To some extent, you already know ways in which the nature of your audience can affect your text. In a class setting, other students and instructors will already be familiar with the assignment and the subject matter about which you are writing. You already adjust vocabulary and tone to suit your audience. Thinking about your audience’s potential needs, biases, knowledge, attitudes, and preferences helps you present your text suitably.
To help you reach your audience, first consider the formats open to you. In some cases, the context in which you’re writing and the audience for which you’re writing will determine the format(s) you can use. You wouldn’t send a booklet full of images to a teacher to inquire about your child’s progress. You can’t hand out copies of your blog at a music festival and expect it to get read right away.
ACTIVITY: Think of other audiences and writing contexts that require a particular format.
Second, consider the strengths and weaknesses of different formats for your particular audience. Are they already familiar with the ideas you are conveying? Do they already know something about the subject matter? What do they still need to know about it? Are there ideas that are likely to confuse them?
How will your audience be interacting with the text? Will they be glancing at your poster as they pass, or will they need to sit down and study your business plan? How much information do you expect them to take in? How much time do they have to devote to reading? Do they agree with you? How open to your message are they: Are they on your side, or do you need to persuade them of something? Do you need to take their age, education level, language background, condition, and cultural or social background into account? Knowing things about your audience can help you communicate effectively with them.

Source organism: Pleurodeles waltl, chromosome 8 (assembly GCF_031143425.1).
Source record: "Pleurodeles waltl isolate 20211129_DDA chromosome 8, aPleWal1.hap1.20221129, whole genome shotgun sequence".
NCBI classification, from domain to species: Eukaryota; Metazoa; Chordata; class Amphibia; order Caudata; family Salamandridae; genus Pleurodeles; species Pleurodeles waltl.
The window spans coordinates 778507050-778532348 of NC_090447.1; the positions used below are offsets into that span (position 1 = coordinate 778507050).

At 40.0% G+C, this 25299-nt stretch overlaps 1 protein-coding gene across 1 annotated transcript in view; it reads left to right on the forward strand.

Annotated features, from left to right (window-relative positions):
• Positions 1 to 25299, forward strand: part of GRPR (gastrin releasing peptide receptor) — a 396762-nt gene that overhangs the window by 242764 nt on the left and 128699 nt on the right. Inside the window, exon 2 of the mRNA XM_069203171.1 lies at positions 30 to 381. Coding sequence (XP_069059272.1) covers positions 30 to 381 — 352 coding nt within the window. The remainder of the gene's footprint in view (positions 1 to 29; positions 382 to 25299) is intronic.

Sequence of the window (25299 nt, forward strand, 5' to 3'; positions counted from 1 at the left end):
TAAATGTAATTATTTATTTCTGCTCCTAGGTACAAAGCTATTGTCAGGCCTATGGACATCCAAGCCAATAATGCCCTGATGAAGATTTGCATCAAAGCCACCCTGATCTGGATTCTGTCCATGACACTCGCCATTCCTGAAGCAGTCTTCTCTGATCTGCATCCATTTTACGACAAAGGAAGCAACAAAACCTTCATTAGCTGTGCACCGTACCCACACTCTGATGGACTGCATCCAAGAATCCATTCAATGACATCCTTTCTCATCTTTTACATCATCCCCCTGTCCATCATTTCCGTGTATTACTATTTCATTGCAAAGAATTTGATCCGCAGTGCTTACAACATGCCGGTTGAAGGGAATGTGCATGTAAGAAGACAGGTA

You even need to consider readers’ familiarity with the format itself. Would your grandfather know what to do when he sees a blue hyperlink on your blog? Would a third grader know how to unfold and read a topographical map? Will differences in physical ability affect how your audience interacts with your text? Does your audience need illustrations? Is a short video better than a text-only writeup for your audience? Which formats allow you to provide the information your readers need?
Most Western readers expect text to flow from left to right. But readers of Arabic, Urdu, Farsi, and Hebrew, for example, are accustomed to reading text from right to left. Twitter had to consider this when they adapted their product for an Arabic-speaking audience. Other forms of information are designed for different audiences with different preferences, background knowledge, cultural concerns, and language backgrounds. Chapter 13 offers more information about communicating with audiences whose backgrounds, language use, and cultural expectations are different from your own.
You have a lot of formats to choose from: letters, papers and other printed pages, flyers (double and single-sided), posters, booklets, a wide variety of multi-fold brochures or pamphlets, PowerPoint presentations, blogs, apps, tweets, web pages, vlogs, videos, audio files, and so on. All of these formats have strengths and weaknesses as delivery mechanisms for information.
ACTIVITY: Discuss the format(s) of the texts you are currently producing in class. Identify some features of your text format might present challenges for your audience?
Consider which audiences would be receptive to receiving this information in this format:
Think of what it meant to go from the interface above to the one below. Designers at PARC, Apple, Atari, and later Microsoft realized that most people needed an easier way to interact with software and hardware. Attention to the preference and experience of its users has consistently won Apple Computer legions of loyal fans.
CHAPTER ATTRIBUTION INFORMATION
This chapter was written by Jodi Naas, Portland Community College, and is licensed CC-BY 4.0.